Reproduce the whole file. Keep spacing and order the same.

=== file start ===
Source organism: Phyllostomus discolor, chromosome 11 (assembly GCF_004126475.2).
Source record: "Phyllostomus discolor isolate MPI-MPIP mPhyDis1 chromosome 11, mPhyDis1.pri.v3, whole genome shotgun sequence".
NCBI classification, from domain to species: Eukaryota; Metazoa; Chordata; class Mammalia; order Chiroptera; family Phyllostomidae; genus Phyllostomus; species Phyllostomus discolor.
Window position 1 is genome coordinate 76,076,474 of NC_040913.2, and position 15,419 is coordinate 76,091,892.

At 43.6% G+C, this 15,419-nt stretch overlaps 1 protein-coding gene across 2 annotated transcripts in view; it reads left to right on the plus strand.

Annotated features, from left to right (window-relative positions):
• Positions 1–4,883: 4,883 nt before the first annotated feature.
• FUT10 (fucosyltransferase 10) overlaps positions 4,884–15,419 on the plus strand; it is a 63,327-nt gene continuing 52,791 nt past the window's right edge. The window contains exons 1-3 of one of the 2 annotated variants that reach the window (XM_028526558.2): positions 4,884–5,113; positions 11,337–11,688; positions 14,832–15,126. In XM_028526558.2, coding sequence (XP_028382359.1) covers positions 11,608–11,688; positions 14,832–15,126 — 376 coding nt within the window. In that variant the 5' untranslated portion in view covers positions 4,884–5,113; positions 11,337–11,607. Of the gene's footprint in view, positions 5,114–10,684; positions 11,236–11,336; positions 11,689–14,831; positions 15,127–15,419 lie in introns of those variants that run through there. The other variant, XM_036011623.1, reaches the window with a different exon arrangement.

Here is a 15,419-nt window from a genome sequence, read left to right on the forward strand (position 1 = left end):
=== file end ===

Source organism: Phyllostomus discolor, chromosome 11 (assembly GCF_004126475.2).
Source record: "Phyllostomus discolor isolate MPI-MPIP mPhyDis1 chromosome 11, mPhyDis1.pri.v3, whole genome shotgun sequence".
NCBI classification, from domain to species: Eukaryota; Metazoa; Chordata; class Mammalia; order Chiroptera; family Phyllostomidae; genus Phyllostomus; species Phyllostomus discolor.
Window position 1 is genome coordinate 76,076,474 of NC_040913.2, and position 15,419 is coordinate 76,091,892.

At 43.6% G+C, this 15,419-nt stretch overlaps 1 protein-coding gene across 2 annotated transcripts in view; it reads left to right on the plus strand.

Annotated features, from left to right (window-relative positions):
• Positions 1–4,883: 4,883 nt before the first annotated feature.
• FUT10 (fucosyltransferase 10) overlaps positions 4,884–15,419 on the plus strand; it is a 63,327-nt gene continuing 52,791 nt past the window's right edge. The window contains exons 1-3 of one of the 2 annotated variants that reach the window (XM_028526558.2): positions 4,884–5,113; positions 11,337–11,688; positions 14,832–15,126. In XM_028526558.2, coding sequence (XP_028382359.1) covers positions 11,608–11,688; positions 14,832–15,126 — 376 coding nt within the window. In that variant the 5' untranslated portion in view covers positions 4,884–5,113; positions 11,337–11,607. Of the gene's footprint in view, positions 5,114–10,684; positions 11,236–11,336; positions 11,689–14,831; positions 15,127–15,419 lie in introns of those variants that run through there. The other variant, XM_036011623.1, reaches the window with a different exon arrangement.

Here is a 15,419-nt window from a genome sequence, read left to right on the forward strand (position 1 = left end):